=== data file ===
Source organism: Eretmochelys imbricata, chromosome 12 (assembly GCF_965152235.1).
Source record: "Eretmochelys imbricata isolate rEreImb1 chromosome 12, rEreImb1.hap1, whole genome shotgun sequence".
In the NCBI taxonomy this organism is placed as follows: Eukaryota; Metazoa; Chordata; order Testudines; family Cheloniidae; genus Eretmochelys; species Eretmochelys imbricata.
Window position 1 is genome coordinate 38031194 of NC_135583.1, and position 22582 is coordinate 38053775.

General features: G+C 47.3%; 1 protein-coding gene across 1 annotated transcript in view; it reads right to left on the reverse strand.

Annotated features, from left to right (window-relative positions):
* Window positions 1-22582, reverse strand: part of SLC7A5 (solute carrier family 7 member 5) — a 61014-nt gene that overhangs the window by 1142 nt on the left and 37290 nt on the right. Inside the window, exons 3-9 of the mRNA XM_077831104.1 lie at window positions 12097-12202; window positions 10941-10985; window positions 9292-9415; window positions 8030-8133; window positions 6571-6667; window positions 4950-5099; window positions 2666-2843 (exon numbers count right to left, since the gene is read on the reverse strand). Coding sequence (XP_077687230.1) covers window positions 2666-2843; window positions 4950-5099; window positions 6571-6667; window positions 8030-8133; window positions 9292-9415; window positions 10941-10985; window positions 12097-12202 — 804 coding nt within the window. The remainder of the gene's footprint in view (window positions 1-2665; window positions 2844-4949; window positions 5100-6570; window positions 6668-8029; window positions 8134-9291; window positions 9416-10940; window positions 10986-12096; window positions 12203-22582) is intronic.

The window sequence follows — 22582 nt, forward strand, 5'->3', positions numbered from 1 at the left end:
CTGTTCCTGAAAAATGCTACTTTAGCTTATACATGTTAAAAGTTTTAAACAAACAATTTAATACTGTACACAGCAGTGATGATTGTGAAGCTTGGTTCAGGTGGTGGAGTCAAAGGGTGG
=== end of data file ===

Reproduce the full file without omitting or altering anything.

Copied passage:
Source organism: Eretmochelys imbricata, chromosome 12 (assembly GCF_965152235.1).
Source record: "Eretmochelys imbricata isolate rEreImb1 chromosome 12, rEreImb1.hap1, whole genome shotgun sequence".
In the NCBI taxonomy this organism is placed as follows: Eukaryota; Metazoa; Chordata; order Testudines; family Cheloniidae; genus Eretmochelys; species Eretmochelys imbricata.
Window position 1 is genome coordinate 38031194 of NC_135583.1, and position 22582 is coordinate 38053775.

General features: G+C 47.3%; 1 protein-coding gene across 1 annotated transcript in view; it reads right to left on the reverse strand.

Annotated features, from left to right (window-relative positions):
* Window positions 1-22582, reverse strand: part of SLC7A5 (solute carrier family 7 member 5) — a 61014-nt gene that overhangs the window by 1142 nt on the left and 37290 nt on the right. Inside the window, exons 3-9 of the mRNA XM_077831104.1 lie at window positions 12097-12202; window positions 10941-10985; window positions 9292-9415; window positions 8030-8133; window positions 6571-6667; window positions 4950-5099; window positions 2666-2843 (exon numbers count right to left, since the gene is read on the reverse strand). Coding sequence (XP_077687230.1) covers window positions 2666-2843; window positions 4950-5099; window positions 6571-6667; window positions 8030-8133; window positions 9292-9415; window positions 10941-10985; window positions 12097-12202 — 804 coding nt within the window. The remainder of the gene's footprint in view (window positions 1-2665; window positions 2844-4949; window positions 5100-6570; window positions 6668-8029; window positions 8134-9291; window positions 9416-10940; window positions 10986-12096; window positions 12203-22582) is intronic.

The window sequence follows — 22582 nt, forward strand, 5'->3', positions numbered from 1 at the left end:
CTGTTCCTGAAAAATGCTACTTTAGCTTATACATGTTAAAAGTTTTAAACAAACAATTTAATACTGTACACAGCAGTGATGATTGTGAAGCTTGGTTCAGGTGGTGGAGTCAAAGGGTGG